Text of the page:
Image analysis for biologists 3-5 September 2012

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The aims of this three-day residential course are to allow participants gain an understanding of image analysis approaches commonly used in the biological sciences, and confidence in applying them. The course comprises integrated lectures and computer-based practicals which will allow you to gain an understanding of image analysis approaches in a helpful, friendly environment.

The course will run from 10:00 on Wednesday 4 September until 16:00 on Friday 6 September at the Jubilee Campus of the University of Nottingham.

Target audience: PhD students and postdoctoral researchers with a biological background are particularly encouraged to attend, and no prior experience is assumed. Although many of the examples we use will be plant-based, we welcome applications from biologists from all sub-disciplines – you don’t have to be a plant scientist to attend.

Places are limited to 25 and applicants are asked to give their background and motivation for attending. Priority will be given to applicants who we think will benefit most from the course. We will review applications in the order that they come in, until all 25 places are full.

Thanks to support from CPIB and BBSRC, the 2013 course fee for students and the academic community is only £175 and this covers tuition, single en-suite accommodation for 2 nights, and all meals and refreshments. Payment details will be supplied when a firm offer of a place is made. To discuss the fee for industrial participants please contact Susie Lydon (susannah.lydon@nottingham.ac.uk).

Draft programme:
Wednesday 4 September:
AM Introduction to images and image analysis
PM Improving image quality

Thursday 5 September:
AM Finding objects in images
PM Measuring biological objects

Friday 6 Septmber:
AM Motion & Growth
PM Academic and industrial applications and experiences

Course Organisers: Tony Pridmore (University of Nottingham), Andy French (University of Nottingham) & Rob Lind (Syngenta), .

Tony Pridmore is Reader in Computer Science at the School of Computer Science, University of Nottingham. His research interests centre on image analysis and computer vision, particularly motion analysis and tracking and their application to bioimage analysis. He is a founder member of the Interdisciplinary Computing and Complex Systems research group and a Domain Director (Data Capture and Management) of the Centre for Plant Integrative Biology. CPIB has developed a range of novel image analysis techniques and associated software tools to support plant systems biology and phenotyping.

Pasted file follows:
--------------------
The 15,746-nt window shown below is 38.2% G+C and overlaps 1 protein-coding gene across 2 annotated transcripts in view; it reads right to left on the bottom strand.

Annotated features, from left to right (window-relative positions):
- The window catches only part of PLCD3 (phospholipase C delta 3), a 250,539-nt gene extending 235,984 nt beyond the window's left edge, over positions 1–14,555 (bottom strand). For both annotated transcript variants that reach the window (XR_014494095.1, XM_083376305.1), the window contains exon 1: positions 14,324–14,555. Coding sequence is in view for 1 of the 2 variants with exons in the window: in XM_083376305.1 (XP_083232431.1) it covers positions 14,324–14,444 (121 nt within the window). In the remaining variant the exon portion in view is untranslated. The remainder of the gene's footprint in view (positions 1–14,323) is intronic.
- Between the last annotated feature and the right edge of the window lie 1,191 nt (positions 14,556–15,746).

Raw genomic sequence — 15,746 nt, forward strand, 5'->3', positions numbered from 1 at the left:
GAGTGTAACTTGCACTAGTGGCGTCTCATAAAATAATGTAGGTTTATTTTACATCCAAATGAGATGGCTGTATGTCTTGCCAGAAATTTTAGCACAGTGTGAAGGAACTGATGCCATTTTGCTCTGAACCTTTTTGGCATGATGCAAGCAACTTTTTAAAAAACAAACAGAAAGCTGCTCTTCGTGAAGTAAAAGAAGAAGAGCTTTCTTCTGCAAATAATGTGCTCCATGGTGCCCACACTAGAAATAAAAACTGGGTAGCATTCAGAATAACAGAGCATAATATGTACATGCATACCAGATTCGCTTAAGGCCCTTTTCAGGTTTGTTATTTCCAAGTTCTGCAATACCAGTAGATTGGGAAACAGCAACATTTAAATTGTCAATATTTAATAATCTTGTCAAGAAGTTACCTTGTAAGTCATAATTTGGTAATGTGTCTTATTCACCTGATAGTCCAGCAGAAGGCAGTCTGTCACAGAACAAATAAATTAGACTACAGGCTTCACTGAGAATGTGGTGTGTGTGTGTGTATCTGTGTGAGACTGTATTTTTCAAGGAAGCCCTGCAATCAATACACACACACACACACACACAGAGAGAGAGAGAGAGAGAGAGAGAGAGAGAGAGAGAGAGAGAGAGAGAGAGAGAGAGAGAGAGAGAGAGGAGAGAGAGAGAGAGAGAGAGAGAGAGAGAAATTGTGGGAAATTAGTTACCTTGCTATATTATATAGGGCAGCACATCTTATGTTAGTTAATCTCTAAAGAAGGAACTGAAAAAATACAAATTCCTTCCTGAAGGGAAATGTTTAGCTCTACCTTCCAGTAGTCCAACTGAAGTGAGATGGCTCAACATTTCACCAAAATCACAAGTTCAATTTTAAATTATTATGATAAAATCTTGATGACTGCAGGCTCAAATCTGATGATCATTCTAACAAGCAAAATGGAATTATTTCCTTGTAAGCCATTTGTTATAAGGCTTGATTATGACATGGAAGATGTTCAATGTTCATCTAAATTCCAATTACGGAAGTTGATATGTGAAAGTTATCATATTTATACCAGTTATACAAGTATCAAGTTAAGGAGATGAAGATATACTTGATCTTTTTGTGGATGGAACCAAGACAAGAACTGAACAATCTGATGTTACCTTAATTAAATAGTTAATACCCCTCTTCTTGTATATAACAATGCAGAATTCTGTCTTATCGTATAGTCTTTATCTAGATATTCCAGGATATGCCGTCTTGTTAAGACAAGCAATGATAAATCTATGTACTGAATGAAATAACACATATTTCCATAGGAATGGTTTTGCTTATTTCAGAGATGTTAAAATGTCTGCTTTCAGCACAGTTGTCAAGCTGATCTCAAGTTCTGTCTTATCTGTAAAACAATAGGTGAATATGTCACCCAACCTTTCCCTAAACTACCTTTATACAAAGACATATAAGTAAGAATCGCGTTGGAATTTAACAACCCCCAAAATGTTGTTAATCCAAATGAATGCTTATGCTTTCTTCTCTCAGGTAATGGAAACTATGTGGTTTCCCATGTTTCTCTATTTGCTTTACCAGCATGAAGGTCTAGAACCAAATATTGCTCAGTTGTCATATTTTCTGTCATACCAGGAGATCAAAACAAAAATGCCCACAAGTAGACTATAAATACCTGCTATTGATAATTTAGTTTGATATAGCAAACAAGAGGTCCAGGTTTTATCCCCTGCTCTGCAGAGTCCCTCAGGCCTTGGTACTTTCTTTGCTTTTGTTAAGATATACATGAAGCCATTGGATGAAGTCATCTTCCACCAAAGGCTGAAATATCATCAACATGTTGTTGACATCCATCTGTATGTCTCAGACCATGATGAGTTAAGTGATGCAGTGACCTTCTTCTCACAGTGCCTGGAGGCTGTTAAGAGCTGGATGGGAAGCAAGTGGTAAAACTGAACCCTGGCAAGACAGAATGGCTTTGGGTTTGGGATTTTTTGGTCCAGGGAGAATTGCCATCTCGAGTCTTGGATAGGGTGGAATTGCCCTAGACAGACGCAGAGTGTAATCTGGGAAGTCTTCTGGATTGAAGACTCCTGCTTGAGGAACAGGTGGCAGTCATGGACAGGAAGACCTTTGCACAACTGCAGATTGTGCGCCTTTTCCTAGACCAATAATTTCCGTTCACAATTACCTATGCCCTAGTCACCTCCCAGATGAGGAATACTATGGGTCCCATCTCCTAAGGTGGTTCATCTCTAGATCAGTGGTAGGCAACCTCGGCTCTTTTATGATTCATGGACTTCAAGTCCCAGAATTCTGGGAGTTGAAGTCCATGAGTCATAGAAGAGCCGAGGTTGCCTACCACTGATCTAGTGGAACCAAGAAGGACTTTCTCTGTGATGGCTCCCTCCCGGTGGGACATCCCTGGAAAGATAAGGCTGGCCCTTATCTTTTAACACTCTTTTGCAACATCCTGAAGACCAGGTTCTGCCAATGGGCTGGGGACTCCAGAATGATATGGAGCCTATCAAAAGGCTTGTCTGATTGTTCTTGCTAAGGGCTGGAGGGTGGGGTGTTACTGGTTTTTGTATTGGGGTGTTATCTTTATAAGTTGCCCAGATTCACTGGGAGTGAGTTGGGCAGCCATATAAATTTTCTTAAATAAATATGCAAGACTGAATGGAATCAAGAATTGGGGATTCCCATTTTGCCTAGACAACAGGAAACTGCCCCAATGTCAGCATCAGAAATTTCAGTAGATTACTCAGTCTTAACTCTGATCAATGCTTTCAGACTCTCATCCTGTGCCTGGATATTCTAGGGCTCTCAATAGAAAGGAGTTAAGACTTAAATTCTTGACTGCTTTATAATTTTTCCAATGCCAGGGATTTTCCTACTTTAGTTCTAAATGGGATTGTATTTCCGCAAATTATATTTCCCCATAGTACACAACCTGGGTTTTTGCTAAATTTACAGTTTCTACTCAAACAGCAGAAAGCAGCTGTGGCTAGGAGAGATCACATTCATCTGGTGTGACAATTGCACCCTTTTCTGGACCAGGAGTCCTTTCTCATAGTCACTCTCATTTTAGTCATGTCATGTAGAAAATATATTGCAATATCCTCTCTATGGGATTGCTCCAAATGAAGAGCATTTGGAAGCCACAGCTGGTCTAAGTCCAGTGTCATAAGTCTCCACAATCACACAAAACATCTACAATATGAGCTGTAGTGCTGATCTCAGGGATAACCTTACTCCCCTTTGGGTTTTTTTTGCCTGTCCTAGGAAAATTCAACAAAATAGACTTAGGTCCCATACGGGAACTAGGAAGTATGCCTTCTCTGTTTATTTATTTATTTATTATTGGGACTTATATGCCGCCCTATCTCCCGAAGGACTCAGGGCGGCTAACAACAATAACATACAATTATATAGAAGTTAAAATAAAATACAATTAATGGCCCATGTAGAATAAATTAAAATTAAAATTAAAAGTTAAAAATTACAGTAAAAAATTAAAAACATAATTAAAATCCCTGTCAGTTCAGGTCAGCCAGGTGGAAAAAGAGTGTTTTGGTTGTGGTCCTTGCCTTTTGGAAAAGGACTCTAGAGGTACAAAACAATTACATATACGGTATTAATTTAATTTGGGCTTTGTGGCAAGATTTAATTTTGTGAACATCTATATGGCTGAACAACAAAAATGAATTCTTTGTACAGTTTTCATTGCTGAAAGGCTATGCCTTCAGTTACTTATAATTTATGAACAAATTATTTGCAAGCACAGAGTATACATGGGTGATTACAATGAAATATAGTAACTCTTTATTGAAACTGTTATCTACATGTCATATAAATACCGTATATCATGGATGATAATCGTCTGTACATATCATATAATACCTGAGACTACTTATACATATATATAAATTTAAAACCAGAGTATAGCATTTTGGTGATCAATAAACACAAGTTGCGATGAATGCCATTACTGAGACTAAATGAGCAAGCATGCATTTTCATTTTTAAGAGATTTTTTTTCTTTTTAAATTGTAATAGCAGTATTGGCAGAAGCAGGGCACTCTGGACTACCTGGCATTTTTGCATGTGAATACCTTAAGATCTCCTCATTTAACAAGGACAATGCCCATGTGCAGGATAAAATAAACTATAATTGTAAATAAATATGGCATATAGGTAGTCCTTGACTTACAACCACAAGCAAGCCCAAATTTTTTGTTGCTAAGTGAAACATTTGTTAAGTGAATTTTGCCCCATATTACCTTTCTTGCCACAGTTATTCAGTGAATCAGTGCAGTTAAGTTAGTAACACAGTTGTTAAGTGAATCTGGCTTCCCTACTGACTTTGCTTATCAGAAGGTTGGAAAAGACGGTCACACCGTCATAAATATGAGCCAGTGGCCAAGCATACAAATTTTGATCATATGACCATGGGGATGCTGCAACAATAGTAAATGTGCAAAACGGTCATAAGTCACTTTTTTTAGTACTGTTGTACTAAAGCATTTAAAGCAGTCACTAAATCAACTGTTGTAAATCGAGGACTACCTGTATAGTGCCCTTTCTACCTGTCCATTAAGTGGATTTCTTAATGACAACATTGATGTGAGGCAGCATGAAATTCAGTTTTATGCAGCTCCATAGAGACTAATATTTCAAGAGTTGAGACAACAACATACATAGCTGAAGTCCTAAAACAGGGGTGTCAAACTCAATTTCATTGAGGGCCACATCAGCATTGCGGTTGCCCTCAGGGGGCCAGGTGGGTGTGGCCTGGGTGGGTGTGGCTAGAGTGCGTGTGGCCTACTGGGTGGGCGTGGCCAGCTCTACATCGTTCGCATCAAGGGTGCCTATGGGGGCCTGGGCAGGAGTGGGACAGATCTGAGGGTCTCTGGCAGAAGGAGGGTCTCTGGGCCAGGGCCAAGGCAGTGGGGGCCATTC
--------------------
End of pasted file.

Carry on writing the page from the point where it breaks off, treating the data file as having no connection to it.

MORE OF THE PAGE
Andy French is Lecturer in Bioimage Analysis at the University of Nottingham (School of Computer Science and School of Biosciences). His background is in the analysis of biological images, in particular images of plants from the cellular to field scale, captured at the Centre for Plant Integrative Biology. Within Computer Science, he is part of the Interdisciplinary Computing and Complex Systems (ICOS) research group.

Rob Lind is an Imaging Technology Specialist at Syngenta whose role is to advise on and implement image capture, processing and analysis within a wide range of applications. Syngenta is focused on bringing plant potential to life and the requirement to turn images into non-subjective, quantitative data has increased greatly over the last few years. Many of the projects involve imaging plants at the microscopic, laboratory, glasshouse, and field spatial scales. He has practical experience in plant phenotyping and development of image analysis workflows in open-source software tools such as imageJ. He leads the image analysis network within Syngenta to coordinate imaging activities across the company and has published and spoken on the subject externally.

Applications for the 2013 course are being accepted now – please complete the online application form

We are also holding the Second International Workshop on Image Analysis Methods in the Plant Sciences 2-3 September 2013.

If you have any problems or questions, please contact Susie Lydon (susannah.lydon@nottingham.ac.uk).